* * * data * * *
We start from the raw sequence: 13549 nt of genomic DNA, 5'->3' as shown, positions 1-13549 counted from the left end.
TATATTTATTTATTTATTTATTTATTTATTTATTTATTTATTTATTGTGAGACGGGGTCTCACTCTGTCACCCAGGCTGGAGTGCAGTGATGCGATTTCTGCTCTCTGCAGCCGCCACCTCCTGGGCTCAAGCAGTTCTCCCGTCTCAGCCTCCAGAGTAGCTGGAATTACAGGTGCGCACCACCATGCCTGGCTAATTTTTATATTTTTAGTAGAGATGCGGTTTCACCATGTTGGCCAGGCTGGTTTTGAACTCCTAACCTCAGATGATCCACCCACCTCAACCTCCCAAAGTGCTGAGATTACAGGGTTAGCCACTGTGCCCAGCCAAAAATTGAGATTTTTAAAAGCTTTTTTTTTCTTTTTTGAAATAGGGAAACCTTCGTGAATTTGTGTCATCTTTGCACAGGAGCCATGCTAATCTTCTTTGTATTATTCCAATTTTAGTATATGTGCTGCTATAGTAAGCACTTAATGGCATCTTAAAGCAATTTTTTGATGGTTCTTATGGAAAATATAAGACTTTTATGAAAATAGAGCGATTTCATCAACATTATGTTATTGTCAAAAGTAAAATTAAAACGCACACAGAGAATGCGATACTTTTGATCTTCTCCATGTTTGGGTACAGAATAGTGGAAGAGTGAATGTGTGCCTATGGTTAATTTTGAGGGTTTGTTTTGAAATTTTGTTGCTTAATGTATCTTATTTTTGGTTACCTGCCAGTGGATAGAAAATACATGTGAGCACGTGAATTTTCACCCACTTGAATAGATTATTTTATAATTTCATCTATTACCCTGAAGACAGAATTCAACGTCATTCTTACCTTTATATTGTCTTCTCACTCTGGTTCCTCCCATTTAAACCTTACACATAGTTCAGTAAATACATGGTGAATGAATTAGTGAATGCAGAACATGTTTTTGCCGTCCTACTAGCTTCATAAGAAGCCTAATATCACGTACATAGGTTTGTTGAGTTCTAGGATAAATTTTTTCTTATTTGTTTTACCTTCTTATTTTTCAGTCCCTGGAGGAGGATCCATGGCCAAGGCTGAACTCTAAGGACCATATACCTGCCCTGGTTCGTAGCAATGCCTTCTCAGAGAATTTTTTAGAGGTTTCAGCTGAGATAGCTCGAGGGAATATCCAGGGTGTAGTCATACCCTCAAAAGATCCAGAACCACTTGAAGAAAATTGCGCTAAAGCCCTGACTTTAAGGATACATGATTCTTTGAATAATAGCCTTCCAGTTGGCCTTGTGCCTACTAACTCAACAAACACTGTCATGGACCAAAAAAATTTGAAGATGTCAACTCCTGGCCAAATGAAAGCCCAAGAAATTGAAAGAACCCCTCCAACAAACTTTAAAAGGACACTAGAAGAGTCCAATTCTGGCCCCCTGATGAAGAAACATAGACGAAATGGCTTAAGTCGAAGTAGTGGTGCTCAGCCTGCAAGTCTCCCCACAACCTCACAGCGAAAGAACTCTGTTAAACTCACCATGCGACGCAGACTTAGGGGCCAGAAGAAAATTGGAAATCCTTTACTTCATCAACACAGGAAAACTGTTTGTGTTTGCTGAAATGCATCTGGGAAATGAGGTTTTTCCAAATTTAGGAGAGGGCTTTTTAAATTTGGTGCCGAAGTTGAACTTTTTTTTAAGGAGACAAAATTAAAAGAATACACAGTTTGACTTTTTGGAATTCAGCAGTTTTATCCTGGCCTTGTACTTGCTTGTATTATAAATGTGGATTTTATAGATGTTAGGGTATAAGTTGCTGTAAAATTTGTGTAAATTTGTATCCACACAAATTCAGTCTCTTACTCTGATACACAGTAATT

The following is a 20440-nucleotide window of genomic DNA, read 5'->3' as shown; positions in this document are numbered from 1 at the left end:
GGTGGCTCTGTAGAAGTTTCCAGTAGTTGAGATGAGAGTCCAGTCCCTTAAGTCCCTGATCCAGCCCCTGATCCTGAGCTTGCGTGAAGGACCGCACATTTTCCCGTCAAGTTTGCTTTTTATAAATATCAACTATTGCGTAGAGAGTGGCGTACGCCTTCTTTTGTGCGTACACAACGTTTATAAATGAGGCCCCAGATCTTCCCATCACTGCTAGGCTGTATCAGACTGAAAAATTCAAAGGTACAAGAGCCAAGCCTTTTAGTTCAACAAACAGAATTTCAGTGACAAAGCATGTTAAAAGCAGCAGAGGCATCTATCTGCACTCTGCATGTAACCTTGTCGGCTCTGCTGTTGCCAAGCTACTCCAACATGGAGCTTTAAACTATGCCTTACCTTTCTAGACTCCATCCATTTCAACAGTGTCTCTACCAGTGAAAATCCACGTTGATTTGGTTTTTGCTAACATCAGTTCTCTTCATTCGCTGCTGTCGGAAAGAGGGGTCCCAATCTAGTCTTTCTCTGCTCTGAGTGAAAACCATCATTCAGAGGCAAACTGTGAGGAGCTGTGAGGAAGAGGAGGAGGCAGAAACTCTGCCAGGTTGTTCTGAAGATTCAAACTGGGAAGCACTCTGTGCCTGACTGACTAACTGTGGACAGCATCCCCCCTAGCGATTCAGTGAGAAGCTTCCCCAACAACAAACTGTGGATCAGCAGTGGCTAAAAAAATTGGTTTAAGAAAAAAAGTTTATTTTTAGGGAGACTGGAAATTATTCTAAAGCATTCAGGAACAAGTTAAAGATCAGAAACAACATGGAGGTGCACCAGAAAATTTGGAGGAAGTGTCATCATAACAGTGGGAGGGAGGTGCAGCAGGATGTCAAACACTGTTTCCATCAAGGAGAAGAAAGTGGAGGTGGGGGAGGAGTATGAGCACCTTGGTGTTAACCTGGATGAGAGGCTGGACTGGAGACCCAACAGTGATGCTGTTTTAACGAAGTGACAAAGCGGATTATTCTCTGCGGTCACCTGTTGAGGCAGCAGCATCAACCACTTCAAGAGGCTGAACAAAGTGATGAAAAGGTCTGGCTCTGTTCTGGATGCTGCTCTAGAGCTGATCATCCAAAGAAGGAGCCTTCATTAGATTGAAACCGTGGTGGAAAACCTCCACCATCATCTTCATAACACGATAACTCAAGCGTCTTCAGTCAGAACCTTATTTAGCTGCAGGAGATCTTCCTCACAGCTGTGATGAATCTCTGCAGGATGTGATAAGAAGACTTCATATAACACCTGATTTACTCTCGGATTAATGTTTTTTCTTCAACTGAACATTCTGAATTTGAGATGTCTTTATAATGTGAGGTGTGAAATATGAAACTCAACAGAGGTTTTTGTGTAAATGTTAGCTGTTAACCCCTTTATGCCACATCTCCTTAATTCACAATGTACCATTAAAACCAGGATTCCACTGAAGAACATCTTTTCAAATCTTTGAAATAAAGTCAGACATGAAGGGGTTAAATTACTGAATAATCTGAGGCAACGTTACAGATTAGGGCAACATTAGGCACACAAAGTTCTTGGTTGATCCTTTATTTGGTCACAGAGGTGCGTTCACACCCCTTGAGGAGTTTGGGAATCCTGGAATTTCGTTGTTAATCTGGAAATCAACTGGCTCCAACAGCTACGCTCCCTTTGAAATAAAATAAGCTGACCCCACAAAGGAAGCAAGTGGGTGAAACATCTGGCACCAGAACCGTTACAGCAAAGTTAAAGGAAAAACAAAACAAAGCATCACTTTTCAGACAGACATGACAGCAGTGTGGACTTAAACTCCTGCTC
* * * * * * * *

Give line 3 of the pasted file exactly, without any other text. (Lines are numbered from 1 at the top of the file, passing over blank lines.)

The following is a 20440-nucleotide window of genomic DNA, read 5'->3' as shown; positions in this document are numbered from 1 at the left end: